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Requiem for a Species
by Beeline
Tuesday Aug 26th, 2014 12:14 PM
This September 1st is the 100th anniversary of the death of the very last passenger pigeon. A species that people belieived could never go extinct but went from billions to zero in a few years.
On a fall day in 1813, Jean Jacques Audubon left Henderson Kentucky in route to Louisville. It was on this trip that he described a flock of passenger pigeons so large and vast that "the light of noon day was obscured as if by an eclipse".

Audubon estimated that in just three hours 1,115,136,000 pigeons passed overhead. The entire flock took three days to pass over. What is more staggering, is that a flock of 1 billion pigeons would consume the amount of nuts, seeds and berries which would fill a container 120 feet high with the length and width of two football fields-each day.

North America with its huge forests and fertile prairies was a very productive place. Unfortunately for future generations, preserving the long term natural productivity of the U.S. meant nothing to the Anglo Centric business culture.

Passenger Pigeons were killed by market hunters in every way possible. The lust for a few dollars more drove "pigeoners" to burn sulfur under roost trees, chop them down or even use explosives to blast the trees at night. Nestlings were killed in mass on the nesting grounds and shipped to the east coast for a few pennies per bird. It's documented that one "Pigeoner" shipped at least 3 million birds to market. In this grim business pig farmers even herded their pigs to the killing grounds so that the pigs could eat pigeon entrails left by the pigeon hunters.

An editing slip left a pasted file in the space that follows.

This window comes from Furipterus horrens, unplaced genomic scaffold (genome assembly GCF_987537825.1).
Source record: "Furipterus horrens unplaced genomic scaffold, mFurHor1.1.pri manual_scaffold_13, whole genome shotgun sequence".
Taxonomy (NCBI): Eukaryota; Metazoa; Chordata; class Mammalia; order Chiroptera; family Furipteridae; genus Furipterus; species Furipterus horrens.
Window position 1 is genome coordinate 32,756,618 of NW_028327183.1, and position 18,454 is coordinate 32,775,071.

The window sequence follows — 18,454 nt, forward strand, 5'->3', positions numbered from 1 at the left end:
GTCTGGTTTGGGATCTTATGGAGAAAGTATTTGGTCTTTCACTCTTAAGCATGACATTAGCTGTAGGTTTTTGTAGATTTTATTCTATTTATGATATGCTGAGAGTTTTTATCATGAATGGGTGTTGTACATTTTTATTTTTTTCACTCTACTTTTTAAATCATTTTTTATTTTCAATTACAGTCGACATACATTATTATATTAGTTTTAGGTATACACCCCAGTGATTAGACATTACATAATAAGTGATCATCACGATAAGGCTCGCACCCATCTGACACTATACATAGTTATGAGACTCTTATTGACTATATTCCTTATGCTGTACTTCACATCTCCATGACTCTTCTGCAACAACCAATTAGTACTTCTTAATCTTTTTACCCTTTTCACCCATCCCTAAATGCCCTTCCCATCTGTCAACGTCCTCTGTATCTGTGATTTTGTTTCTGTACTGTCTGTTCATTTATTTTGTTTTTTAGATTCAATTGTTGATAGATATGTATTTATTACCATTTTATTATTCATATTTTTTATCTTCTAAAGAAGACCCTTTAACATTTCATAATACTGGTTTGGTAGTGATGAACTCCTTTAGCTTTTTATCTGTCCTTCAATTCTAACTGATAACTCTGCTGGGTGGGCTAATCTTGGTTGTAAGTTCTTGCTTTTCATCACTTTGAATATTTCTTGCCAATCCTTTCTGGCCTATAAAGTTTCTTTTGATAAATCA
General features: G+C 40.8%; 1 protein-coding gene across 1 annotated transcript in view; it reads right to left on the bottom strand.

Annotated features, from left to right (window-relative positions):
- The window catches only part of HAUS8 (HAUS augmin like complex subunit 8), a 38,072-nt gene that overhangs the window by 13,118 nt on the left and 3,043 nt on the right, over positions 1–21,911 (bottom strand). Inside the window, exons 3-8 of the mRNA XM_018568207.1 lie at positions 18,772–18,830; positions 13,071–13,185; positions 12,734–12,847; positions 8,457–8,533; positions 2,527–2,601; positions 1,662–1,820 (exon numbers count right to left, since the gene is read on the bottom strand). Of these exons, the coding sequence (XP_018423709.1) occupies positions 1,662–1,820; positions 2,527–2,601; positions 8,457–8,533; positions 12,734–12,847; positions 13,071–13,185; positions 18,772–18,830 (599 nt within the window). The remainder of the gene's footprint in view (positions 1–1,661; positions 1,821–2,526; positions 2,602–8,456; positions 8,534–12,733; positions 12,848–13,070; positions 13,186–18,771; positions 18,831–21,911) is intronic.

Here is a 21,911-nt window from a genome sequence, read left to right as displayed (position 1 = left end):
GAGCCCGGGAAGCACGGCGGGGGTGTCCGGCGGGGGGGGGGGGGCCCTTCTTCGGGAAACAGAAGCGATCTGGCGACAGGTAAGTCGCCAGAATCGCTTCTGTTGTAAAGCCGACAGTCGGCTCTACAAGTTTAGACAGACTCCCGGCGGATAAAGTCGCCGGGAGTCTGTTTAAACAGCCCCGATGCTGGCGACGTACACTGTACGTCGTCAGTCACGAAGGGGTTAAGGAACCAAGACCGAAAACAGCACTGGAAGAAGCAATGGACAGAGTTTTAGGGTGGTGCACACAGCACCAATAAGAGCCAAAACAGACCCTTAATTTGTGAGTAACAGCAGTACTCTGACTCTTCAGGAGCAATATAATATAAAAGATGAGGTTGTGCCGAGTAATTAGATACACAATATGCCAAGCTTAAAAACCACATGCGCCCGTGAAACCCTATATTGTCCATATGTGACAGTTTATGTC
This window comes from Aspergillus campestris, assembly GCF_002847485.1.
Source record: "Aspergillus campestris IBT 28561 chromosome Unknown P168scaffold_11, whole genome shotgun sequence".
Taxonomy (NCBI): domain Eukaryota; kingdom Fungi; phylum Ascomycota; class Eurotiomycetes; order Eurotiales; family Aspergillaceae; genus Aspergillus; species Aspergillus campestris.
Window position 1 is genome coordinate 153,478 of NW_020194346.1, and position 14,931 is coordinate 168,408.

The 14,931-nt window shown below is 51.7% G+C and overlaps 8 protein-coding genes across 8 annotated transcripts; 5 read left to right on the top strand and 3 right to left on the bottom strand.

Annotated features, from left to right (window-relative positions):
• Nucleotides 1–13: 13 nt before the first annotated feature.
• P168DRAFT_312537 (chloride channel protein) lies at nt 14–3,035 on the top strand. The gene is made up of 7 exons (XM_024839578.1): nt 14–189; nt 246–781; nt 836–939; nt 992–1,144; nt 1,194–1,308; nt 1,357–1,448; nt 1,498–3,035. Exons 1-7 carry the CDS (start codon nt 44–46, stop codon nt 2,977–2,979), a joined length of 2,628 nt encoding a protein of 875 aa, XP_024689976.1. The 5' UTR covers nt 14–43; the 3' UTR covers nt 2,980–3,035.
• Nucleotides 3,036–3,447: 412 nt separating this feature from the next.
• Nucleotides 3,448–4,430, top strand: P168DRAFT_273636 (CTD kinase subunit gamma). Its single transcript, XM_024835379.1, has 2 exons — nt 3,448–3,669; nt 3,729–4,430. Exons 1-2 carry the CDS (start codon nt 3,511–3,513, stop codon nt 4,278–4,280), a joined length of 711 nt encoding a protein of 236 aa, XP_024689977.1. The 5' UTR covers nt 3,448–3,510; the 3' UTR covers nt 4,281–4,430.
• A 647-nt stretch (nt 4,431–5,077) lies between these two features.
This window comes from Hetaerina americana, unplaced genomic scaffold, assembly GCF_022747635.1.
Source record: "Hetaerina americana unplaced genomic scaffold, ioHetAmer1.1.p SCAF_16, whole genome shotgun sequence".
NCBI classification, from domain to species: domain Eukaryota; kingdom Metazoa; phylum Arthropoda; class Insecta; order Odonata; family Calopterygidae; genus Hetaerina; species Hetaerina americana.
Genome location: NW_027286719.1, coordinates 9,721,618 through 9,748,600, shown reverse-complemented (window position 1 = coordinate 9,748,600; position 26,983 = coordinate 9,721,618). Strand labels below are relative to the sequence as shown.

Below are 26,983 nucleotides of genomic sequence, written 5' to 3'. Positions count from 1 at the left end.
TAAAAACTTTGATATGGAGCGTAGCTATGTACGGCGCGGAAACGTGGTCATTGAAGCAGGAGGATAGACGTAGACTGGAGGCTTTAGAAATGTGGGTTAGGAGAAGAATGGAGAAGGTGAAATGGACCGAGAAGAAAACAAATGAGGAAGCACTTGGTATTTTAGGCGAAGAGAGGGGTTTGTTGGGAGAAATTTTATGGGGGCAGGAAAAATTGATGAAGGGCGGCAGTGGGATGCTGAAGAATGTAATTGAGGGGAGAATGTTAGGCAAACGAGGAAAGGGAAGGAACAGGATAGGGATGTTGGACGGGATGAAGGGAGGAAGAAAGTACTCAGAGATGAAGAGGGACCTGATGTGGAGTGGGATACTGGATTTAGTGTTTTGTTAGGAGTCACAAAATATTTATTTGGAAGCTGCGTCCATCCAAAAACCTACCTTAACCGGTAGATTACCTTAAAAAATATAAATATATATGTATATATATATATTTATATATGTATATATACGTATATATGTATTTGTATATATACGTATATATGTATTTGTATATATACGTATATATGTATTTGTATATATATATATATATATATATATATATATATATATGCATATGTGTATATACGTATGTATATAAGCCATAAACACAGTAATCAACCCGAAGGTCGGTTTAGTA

A reporter for the Chicago Field magazine in 1889 noted that " Destroying the game meant that Indians became dependent upon the American government policies of food annuities". Thus, when a few conservation minded people ask for protection for passenger pigeons they were ignored by most of the state legislatures and federal government. Law makers of the time used the excuse that such a plentiful species could never go extinct while knowing that at the same time Indians were being pressured to give in to government repression.

This September 1st marks the 100th anniversary of the death of the very last passenger pigeon named Martha that died in the Cincinnati Zoological Park in 1914.

The billions of passenger pigeons along with the vast and extremely productive forests and prairies are now gone-but the relentless procession of economic self interest continues crushing one species after another.

There are those who are hopeful that passenger pigeon DNA can be used to clone and revive the species. But how does one clone 500,000 acres of prime hard wood forest for them to live in?

I have always hoped that Americans would have learned from what was probably the largest biological crime in history but as I watch our north coast and Sacramento River salmon and Native American culture getting perilously close to extinction, I am not so sure.

So here's to Martha the last of her kind-may she not have died in vain.